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Financial Crisis Turning into a Real Economic Crisis

Economics / Credit Crisis 2008 Oct 06, 2008 - 07:41 AM GMT

By: Money_and_Markets

Economics

Best Financial Markets Analysis ArticleMike Larson writes: Everyone has been acutely focused on Washington — specifically, if and how the financial industry will get bailed out. The Senate voted to approve a revised $700-billion bailout package, one that's packed with all kinds of fresh pork and new tax cuts. And it looks like the House may finally get on board, too.

But the real fireworks aren't in D.C. — they're in the REAL economy. It's looking like a total disaster in the making. Just consider what we learned this week:


  • The research firm S&P/Case-Shiller reported that home prices in 20 top metropolitan areas dropped 16.3% from a year ago in July. That was worse than the prior month, when they fell 15.9%, and the biggest drop on record.
  • Mortgage applications plunged in the week ended September 26, according to the Mortgage Bankers Association. The purchase index dropped 10.9% from the previous week, while the refinance index tanked 34.7%. At 304.8, the purchase index is the lowest since February 2002.
  • The outplacement firm Challenger, Gray & Christmas counted 95,094 job cut announcements in September. That was up more than 7% from August and up 33% from a year earlier.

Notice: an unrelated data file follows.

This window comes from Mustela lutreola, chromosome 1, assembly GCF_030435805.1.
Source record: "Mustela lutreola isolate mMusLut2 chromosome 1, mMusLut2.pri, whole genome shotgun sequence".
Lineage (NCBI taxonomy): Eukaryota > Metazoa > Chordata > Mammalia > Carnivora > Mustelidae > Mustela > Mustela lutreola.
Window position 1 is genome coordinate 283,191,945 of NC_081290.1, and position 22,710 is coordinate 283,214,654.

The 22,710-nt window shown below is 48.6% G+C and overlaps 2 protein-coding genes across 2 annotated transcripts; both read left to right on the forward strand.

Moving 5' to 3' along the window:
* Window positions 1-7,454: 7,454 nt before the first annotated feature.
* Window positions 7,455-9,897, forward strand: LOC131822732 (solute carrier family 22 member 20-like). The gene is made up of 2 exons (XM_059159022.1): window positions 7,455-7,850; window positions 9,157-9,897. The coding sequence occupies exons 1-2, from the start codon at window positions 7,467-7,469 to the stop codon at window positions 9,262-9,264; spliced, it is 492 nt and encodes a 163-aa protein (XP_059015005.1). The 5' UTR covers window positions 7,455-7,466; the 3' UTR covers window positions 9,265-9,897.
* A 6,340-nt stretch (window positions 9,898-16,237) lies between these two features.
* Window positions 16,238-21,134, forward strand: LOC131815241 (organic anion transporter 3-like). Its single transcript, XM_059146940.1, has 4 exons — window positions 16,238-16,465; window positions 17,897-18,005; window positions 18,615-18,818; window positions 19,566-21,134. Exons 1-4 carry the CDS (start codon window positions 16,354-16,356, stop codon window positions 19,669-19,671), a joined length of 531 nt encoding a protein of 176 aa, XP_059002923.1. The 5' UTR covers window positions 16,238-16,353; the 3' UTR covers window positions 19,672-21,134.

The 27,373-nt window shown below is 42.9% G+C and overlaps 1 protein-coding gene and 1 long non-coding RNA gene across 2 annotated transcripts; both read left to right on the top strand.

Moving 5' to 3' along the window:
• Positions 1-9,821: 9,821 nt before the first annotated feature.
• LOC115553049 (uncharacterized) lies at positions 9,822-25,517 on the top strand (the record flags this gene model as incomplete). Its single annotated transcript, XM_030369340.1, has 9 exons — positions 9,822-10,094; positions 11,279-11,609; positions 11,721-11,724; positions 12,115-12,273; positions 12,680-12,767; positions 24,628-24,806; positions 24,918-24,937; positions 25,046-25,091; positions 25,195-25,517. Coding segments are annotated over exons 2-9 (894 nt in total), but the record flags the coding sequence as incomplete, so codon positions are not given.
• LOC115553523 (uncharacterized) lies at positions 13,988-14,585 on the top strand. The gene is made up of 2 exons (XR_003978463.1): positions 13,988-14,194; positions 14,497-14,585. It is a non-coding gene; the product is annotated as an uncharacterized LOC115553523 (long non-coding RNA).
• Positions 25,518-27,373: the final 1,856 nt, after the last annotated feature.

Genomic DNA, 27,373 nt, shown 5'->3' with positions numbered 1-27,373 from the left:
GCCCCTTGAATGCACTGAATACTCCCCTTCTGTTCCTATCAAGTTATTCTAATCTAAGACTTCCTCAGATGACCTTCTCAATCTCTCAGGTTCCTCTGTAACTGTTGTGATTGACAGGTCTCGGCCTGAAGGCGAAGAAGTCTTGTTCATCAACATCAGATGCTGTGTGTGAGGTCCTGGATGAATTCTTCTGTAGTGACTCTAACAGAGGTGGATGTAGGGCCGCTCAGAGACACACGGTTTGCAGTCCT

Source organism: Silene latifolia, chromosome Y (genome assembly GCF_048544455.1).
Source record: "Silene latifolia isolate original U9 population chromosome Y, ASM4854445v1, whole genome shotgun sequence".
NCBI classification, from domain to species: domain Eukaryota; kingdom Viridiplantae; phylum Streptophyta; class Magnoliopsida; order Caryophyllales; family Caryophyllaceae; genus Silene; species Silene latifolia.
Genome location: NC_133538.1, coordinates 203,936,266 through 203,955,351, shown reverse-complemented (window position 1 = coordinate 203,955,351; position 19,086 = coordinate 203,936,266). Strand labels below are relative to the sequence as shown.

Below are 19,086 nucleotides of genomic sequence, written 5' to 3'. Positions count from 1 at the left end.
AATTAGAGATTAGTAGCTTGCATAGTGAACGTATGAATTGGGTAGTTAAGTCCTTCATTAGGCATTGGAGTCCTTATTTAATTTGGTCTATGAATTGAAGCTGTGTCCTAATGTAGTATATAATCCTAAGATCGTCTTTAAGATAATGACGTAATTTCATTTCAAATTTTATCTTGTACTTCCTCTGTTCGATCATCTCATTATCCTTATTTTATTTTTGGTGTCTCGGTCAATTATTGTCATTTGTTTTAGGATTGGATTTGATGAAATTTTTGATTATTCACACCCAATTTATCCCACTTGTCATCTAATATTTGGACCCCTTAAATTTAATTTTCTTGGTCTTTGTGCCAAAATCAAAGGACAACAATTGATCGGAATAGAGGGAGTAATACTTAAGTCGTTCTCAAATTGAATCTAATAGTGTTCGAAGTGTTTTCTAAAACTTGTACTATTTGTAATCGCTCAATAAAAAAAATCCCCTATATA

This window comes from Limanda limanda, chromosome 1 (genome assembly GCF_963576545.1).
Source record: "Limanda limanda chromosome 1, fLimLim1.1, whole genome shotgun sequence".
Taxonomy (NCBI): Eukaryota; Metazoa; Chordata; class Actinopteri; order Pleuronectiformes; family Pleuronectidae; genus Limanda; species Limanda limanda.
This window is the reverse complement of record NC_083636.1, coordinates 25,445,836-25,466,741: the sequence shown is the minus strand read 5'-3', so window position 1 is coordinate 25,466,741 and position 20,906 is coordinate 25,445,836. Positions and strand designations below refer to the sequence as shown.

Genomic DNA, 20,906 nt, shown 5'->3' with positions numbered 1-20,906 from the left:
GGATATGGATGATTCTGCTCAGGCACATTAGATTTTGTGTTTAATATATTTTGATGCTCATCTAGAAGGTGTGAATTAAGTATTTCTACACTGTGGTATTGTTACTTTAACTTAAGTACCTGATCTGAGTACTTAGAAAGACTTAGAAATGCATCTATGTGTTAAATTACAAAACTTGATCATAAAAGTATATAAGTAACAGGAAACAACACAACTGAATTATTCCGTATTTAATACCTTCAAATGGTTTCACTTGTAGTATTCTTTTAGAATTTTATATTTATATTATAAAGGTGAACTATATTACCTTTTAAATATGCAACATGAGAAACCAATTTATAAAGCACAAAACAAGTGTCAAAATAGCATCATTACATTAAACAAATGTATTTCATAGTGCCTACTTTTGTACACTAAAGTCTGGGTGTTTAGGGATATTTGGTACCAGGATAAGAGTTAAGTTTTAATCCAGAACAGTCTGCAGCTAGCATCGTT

Auto sales are down sharply, and industry layoffs are rising ...
    Auto sales are down sharply, and industry layoffs are rising ...
  • The layoffs aren't just concentrated at banks and brokers anymore, either. Computer industry players led the list of announced cuts (25,700). Automotive firms were next at just under 15,000, with apparel companies (8,350) and financials (8,244) right behind.
  • Auto sales plunged 27% in September at the six largest automakers. Ford's sales were down a whopping 35%, while Chrysler sales dropped 33%. Car and truck sales have now fallen 11 months in a row, the worst stretch of declines in 17 years.
  • The latest personal spending figures from the government showed zero growth in August. Besides this February, we haven't seen a monthly reading that pathetic since September 2006.
  • The ISM manufacturing index plunged to 43.5 in September. That was down from 49.9 in August, well below the forecast for a reading of 49.5, and the worst reading since October 2001. Sub-indices that measure new orders, employment and production all tanked.

I could go on, but I think you get the picture ...

This is no longer just a housing crisis. It is no longer just a financial crisis. It's a full-scale economic crisis!

What's happening as a result? Earnings and sales problems, which were once concentrated in financial firms, are now spreading everywhere.

The same tech stocks Wall Street called "safe" (because they weren't in the finance sector) are starting to tank.

The big industrials are rolling over.

The transports are breaking down left and right.

And the bad corporate earnings news is piling up. A mere sampling:

Marriott International (MAR) , the largest hotel chain in the world, said third-quarter profits dropped 28% from a year earlier. The company forecast 2009 earnings per share between $1.48 to $1.60, far below the average analyst estimate of $1.83. Marriott said it "expects the business environment to remain unusually challenging."

Standard Microsystems (SMSC) makes semiconductors used in everything from automobiles to personal computers. The company missed earnings targets in the current quarter and forecast that third-quarter sales will miss the average forecast by as much as 15%. The company's CEO didn't have any cheery news to convey, either. His comments: